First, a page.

Reese v. Nixon, 347 F. Supp. 314 (C.D. Cal. 1972)

US District Court for the Central District of California - 347 F. Supp. 314 (C.D. Cal. 1972)
August 29, 1972

347 F. Supp. 314 (1972)

Thomas REESE et al., Plaintiffs,
Richard M. NIXON et al., Defendants.

Civ. No. 72-1084-AAH.

United States District Court, C. D. California.

August 29, 1972.

*315 Marks, Sherman & Schwartz, Beverly Hills, Cal., for plaintiffs.

Edward T. Fogel, Jr., Deputy Atty. Gen., Michael H. Dougherty, Deputy County Counsel, Louis H. De Haas, Jr., Deputy City Atty., James R. Dooley, Asst. U. S. Atty., for defendants.


HAUK, District Judge.

This matter arises out of a purported civil rights Complaint brought by the Plaintiffs on behalf of themselves and all others similarly situated, against various Federal, State, County and City officials and agents ranging from Richard M. Nixon, President of the United States, to various unnamed "agents-provacateurs." After making the bald assertion that the named Defendants have "conspired to deprive the plaintiffs . . . of their rights, privileges and immunities secured by the Constitution and laws of the United States," the Plaintiffs list six methods by which their civil rights allegedly are being curtailed. It is alleged that all of the Defendants violated Plaintiffs' constitutional rights by "openly tailing" some Plaintiffs, "[f]alsely arresting and imprisoning" others, "engaging in Unlawful" searches and seizures, "confiscating" personal property, "falsely procuring" warrants and subpoenas, and "[u]sing the color of law to interrogate in a threatening and intimidating manner the plaintiffs." The long tabulation of the constitutional rights Plaintiffs claim have been violated need not be recited here.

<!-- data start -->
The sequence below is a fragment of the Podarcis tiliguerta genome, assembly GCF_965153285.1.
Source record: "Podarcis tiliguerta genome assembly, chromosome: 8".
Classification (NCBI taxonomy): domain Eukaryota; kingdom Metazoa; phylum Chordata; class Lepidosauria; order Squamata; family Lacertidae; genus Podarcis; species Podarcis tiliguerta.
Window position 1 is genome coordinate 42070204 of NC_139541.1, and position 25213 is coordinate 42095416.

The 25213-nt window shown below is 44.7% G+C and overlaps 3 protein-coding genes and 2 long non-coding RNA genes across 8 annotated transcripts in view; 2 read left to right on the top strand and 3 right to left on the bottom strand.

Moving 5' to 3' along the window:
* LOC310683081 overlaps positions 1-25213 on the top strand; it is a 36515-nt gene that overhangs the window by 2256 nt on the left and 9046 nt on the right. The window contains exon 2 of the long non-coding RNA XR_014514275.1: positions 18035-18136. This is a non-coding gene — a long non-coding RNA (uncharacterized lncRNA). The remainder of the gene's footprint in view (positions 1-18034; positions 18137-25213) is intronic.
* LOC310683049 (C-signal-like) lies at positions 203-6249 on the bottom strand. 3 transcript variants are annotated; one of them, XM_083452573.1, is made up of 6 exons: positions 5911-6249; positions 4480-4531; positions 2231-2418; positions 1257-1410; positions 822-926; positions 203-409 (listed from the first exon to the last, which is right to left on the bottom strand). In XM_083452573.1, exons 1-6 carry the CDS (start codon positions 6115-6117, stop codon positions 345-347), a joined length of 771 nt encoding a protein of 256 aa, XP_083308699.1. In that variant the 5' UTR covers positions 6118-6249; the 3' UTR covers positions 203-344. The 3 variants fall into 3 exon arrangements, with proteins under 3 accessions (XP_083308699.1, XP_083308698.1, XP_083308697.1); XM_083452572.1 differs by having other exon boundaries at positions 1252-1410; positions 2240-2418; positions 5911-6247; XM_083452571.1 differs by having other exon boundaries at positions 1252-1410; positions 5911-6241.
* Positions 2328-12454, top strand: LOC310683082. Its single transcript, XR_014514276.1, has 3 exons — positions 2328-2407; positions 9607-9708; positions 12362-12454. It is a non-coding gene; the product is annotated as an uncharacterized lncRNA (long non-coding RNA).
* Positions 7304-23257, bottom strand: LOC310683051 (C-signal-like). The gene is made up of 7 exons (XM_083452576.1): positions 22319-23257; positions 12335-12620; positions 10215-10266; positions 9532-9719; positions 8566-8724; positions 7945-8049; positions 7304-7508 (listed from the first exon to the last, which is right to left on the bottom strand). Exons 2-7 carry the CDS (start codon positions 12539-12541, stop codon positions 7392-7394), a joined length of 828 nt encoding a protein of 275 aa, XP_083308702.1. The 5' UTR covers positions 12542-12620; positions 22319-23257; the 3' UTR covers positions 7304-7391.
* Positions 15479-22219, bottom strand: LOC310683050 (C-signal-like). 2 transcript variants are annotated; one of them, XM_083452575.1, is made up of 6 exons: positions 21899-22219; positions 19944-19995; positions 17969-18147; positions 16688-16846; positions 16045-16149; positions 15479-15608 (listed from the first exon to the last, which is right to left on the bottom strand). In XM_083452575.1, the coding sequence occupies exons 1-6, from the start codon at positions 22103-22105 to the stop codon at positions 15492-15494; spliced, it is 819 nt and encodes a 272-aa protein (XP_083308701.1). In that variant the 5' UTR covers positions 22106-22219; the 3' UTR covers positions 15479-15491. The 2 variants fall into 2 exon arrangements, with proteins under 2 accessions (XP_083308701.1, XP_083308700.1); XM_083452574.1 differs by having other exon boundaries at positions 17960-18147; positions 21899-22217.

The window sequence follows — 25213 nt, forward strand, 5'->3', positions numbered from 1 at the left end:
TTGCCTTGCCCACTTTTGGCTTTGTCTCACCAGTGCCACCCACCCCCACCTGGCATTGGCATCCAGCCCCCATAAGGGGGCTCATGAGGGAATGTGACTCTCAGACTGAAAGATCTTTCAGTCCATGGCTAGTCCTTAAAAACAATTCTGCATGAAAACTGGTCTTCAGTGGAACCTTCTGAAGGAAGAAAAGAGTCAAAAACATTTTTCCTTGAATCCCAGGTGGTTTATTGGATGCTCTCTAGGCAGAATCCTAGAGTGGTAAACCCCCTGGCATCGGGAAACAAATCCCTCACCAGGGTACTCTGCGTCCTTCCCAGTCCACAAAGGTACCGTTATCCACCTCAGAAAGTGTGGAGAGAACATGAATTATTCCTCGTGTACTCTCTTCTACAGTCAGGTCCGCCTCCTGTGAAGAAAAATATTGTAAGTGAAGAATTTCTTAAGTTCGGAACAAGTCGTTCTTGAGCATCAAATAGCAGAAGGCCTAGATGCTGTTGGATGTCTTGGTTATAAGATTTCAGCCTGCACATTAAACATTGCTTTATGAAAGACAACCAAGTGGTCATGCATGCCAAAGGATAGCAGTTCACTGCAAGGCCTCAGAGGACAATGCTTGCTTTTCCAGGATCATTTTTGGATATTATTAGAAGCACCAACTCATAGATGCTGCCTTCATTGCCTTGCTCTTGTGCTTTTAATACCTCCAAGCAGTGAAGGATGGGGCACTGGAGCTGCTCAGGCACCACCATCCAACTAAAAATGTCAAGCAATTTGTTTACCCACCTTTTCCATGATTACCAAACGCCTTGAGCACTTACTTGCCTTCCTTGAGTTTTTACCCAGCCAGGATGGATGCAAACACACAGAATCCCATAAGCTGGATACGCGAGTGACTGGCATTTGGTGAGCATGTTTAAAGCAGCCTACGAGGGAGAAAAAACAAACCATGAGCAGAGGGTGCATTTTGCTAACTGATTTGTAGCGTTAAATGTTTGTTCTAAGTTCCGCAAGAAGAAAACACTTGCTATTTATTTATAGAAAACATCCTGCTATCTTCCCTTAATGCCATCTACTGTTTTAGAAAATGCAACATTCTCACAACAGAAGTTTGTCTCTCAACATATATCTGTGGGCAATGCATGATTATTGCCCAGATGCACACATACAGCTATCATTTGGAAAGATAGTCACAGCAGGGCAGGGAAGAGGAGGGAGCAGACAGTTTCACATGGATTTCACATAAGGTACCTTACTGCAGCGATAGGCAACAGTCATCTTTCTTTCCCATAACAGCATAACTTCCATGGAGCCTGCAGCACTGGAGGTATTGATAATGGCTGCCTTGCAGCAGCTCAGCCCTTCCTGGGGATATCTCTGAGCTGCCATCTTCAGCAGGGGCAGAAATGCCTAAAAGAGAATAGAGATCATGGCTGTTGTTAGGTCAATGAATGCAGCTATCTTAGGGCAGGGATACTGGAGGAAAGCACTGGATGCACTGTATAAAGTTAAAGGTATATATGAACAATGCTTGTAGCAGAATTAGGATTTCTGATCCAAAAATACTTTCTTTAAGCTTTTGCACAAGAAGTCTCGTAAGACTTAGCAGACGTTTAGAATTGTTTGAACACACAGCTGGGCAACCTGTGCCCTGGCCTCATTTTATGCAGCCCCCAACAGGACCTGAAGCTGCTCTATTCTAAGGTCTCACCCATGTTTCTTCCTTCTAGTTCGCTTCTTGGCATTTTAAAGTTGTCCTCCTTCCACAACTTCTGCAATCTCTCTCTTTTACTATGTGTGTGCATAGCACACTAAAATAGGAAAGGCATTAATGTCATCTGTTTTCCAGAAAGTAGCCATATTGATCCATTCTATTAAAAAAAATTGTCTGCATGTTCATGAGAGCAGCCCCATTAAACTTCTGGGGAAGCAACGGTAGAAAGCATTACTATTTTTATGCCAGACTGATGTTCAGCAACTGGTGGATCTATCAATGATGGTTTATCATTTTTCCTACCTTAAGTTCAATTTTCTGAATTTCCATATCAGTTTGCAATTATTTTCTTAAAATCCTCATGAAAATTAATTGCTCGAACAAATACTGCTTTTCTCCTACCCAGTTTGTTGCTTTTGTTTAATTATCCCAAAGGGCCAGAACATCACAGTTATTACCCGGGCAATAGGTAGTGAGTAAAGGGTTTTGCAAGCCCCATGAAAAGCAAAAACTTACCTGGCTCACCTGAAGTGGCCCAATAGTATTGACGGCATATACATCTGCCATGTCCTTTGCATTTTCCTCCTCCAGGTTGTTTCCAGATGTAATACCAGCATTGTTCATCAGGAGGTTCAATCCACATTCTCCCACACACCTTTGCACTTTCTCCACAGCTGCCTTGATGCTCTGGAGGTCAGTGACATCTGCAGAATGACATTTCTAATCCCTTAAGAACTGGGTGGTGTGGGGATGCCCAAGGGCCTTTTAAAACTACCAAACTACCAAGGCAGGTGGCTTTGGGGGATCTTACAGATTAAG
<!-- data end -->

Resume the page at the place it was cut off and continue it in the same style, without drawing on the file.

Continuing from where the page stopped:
Jurisdiction of this Court has been invoked pursuant to 42 U.S.C. § 1983, 1985, 28 U.S.C. §§ 1331, 1343, and 18 U. S.C. § 2520. Separate motions to dismiss were filed on behalf of the Federal, State, County and City Defendants and the Court set them all for hearing on July 10, 1972. Now, having read and carefully considered the various motions, the opposition thereto, and the points and authorities cited by both Plaintiffs and Defendants, this Court is fully advised in the premises and orders dismissal of the Complaint as to all Defendants for the reasons hereafter stated.

Preliminarily we must dismiss all the unnamed Defendants, who, upon the Plaintiffs' estimate, number "approximately 500." Under Rule 4(j) of the Local Rules for the United States District Court, Central District of California, a complaint in which parties are designated by wholly fictitious names is not even permitted to be filed "unless the complaint be accompanied by a dismissal as to every party designated by a fictitious name." See Molnar v. National Broadcasting Co., 231 F.2d 684, 687 (9th Cir. 1956). Since the allegations of this Complaint fail to give sufficient information to identify in any way these five hundred unnamed Defendants, we must regard them as fictitious parties and dismiss as to them.